Cherokee Indian relocation records, 1815-1837

Cherokee Indians Relocation Papers
Cherokee Indian relocation records, 1815-1837
Abrams, Harvey Dan, 1930-1999
Cherokee Indians relocation papers, MS 927, Georgia Historical Society, Savannah, Georgia.
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Cherokee Indians--Government relations
Cherokee Indians--Relocation
Cherokee Nation
Lumpkin, Wilson, 1783-1870
United States, Georgia, 32.75042, -83.50018
powers of attorney
letters (correspondence)
Power of Attorney, James Monroe, Secretary of War, to George Graham. War Office, Washington, 1815 March 13, Power to receipt for dividends and interest on all stocks in name of President in trust for Seneca Indians. Signed by James Monroe; War Office seal -- Joseph McMinn to John C. Calhoun, Secretary of War. Knoxville, 1818 January 28, Regarding the removal of Native Americans to Arkansas and to the Agency; condition of the country; mentions Colonel Return J. Meigs -- Joseph McMinn to John C. Calhoun, Secretary of War. Cherokee Agency, 1824 July 21, Nominating sites to Attract Merchants; description of the county and history of the towns. -- Statement of The Rising Fawn, a full-blood Cherokee. Cherokee Nation, Hightower Etowah River, 1829 December 12, Regarding the line between Creeks and Cherokees. Statement made to General Coffee in Cherokee language; interpreted by John Wright, his mark; witnessed by Robert D. Harris. -- Statement of The Flute, or Old Turkey, a Cherokee. Head of Coosa, 1829, Delineates the line between Creeks and Cherokees agreed upon at "old treaty ground" in presence of U.S. Commissioners. Signed "Old Turkey, his Mark;" witness and signed by John Ridge, Clerk to the National Council, Cherokee Nation. -- John Coffee to John H. Eaton, Secretary of War. Florence, Alabama, 1830 January 2, Marked Confidential. Regarding boundary line between Georgia and the Cherokees. Mentions Colonel Wales, the Agent for Georgia, Richard Rowe, Alexander Sanders, Moses Alberty, Robert Rogers, Avery and Clem Vann; General Chief McIntosh; comments on character of some of them; outrageous intrusions on Native American territory and Native American rights on the frontier. -- Wilson Lumpkin to Mr. Chace. New Echota, 1836 September 11, Withdrawing his name as candidate for Electors of President and Vice-President; cannot serve as Elector while holding Office of Commissioner for settling claims under Cherokee treaty; in favor of Van Buren and Colonel Johnson as President and Vice-President of United States. -- John Ridge to General Nat. Smith, Superintendent of Internal Revenue. New Echota, 1837 February 1, Certifies that Samuel McCammar is capable of managing his own affairs.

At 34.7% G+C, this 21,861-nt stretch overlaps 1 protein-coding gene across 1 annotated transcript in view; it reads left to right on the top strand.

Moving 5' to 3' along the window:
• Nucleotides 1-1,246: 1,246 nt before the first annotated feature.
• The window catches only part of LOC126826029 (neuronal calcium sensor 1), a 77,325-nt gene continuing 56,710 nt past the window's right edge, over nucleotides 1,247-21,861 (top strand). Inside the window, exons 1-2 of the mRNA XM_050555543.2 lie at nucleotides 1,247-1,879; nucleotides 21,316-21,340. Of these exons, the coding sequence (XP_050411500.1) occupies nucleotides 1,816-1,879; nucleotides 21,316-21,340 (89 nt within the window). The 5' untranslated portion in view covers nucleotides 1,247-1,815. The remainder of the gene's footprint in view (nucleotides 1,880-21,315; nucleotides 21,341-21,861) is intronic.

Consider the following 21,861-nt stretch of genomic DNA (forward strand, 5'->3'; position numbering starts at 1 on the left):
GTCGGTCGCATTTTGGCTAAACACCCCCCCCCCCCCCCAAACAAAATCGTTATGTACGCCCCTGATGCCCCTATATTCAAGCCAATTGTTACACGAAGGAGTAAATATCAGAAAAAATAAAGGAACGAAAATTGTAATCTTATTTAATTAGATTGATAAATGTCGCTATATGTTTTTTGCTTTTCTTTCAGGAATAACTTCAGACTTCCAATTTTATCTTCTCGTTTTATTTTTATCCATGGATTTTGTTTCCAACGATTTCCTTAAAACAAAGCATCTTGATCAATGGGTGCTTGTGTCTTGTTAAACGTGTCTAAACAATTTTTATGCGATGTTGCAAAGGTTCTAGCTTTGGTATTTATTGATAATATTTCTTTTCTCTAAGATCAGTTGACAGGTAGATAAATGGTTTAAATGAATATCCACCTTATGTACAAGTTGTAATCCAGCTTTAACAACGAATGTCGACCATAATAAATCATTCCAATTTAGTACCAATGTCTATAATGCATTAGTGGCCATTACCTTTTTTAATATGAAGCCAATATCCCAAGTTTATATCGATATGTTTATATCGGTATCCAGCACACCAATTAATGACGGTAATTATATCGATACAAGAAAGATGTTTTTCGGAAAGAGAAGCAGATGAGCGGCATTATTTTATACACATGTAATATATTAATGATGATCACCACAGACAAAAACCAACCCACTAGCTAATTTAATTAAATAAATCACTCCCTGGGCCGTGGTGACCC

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Georgia Historical Society
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